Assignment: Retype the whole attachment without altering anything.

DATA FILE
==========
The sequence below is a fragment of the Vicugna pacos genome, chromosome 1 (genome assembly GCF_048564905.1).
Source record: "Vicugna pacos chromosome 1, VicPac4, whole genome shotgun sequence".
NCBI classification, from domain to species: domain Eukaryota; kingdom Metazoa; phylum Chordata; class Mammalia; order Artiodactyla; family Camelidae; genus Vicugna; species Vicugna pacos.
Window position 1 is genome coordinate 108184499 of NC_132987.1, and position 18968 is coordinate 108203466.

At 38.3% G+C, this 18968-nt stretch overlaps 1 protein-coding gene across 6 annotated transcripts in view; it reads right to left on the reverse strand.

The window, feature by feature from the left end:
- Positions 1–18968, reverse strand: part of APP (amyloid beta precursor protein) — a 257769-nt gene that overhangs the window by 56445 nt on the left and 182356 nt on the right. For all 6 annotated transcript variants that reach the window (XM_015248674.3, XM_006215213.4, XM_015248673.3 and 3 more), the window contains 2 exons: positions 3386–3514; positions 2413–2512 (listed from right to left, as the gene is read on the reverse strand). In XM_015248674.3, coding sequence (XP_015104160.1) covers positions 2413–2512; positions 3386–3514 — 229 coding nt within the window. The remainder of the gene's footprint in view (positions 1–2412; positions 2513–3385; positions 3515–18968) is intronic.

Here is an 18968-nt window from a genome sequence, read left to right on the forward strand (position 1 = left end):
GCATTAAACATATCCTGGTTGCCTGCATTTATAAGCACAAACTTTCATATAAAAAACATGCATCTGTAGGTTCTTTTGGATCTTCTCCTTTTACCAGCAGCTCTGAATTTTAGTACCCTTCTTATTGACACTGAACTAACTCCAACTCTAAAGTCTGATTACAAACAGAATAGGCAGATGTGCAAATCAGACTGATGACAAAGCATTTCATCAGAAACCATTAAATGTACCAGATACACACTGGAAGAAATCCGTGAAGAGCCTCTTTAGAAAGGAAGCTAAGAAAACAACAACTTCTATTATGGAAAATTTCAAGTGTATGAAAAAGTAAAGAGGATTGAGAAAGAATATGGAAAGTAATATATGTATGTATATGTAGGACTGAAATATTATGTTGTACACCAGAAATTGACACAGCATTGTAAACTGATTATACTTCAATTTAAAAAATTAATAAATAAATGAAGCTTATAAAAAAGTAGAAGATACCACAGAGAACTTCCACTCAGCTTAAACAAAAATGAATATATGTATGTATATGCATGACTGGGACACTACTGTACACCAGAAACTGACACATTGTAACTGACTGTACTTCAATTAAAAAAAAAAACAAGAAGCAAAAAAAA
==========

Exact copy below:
The sequence below is a fragment of the Vicugna pacos genome, chromosome 1 (genome assembly GCF_048564905.1).
Source record: "Vicugna pacos chromosome 1, VicPac4, whole genome shotgun sequence".
NCBI classification, from domain to species: domain Eukaryota; kingdom Metazoa; phylum Chordata; class Mammalia; order Artiodactyla; family Camelidae; genus Vicugna; species Vicugna pacos.
Window position 1 is genome coordinate 108184499 of NC_132987.1, and position 18968 is coordinate 108203466.

At 38.3% G+C, this 18968-nt stretch overlaps 1 protein-coding gene across 6 annotated transcripts in view; it reads right to left on the reverse strand.

The window, feature by feature from the left end:
- Positions 1–18968, reverse strand: part of APP (amyloid beta precursor protein) — a 257769-nt gene that overhangs the window by 56445 nt on the left and 182356 nt on the right. For all 6 annotated transcript variants that reach the window (XM_015248674.3, XM_006215213.4, XM_015248673.3 and 3 more), the window contains 2 exons: positions 3386–3514; positions 2413–2512 (listed from right to left, as the gene is read on the reverse strand). In XM_015248674.3, coding sequence (XP_015104160.1) covers positions 2413–2512; positions 3386–3514 — 229 coding nt within the window. The remainder of the gene's footprint in view (positions 1–2412; positions 2513–3385; positions 3515–18968) is intronic.

Here is an 18968-nt window from a genome sequence, read left to right on the forward strand (position 1 = left end):
GCATTAAACATATCCTGGTTGCCTGCATTTATAAGCACAAACTTTCATATAAAAAACATGCATCTGTAGGTTCTTTTGGATCTTCTCCTTTTACCAGCAGCTCTGAATTTTAGTACCCTTCTTATTGACACTGAACTAACTCCAACTCTAAAGTCTGATTACAAACAGAATAGGCAGATGTGCAAATCAGACTGATGACAAAGCATTTCATCAGAAACCATTAAATGTACCAGATACACACTGGAAGAAATCCGTGAAGAGCCTCTTTAGAAAGGAAGCTAAGAAAACAACAACTTCTATTATGGAAAATTTCAAGTGTATGAAAAAGTAAAGAGGATTGAGAAAGAATATGGAAAGTAATATATGTATGTATATGTAGGACTGAAATATTATGTTGTACACCAGAAATTGACACAGCATTGTAAACTGATTATACTTCAATTTAAAAAATTAATAAATAAATGAAGCTTATAAAAAAGTAGAAGATACCACAGAGAACTTCCACTCAGCTTAAACAAAAATGAATATATGTATGTATATGCATGACTGGGACACTACTGTACACCAGAAACTGACACATTGTAACTGACTGTACTTCAATTAAAAAAAAAAACAAGAAGCAAAAAAAA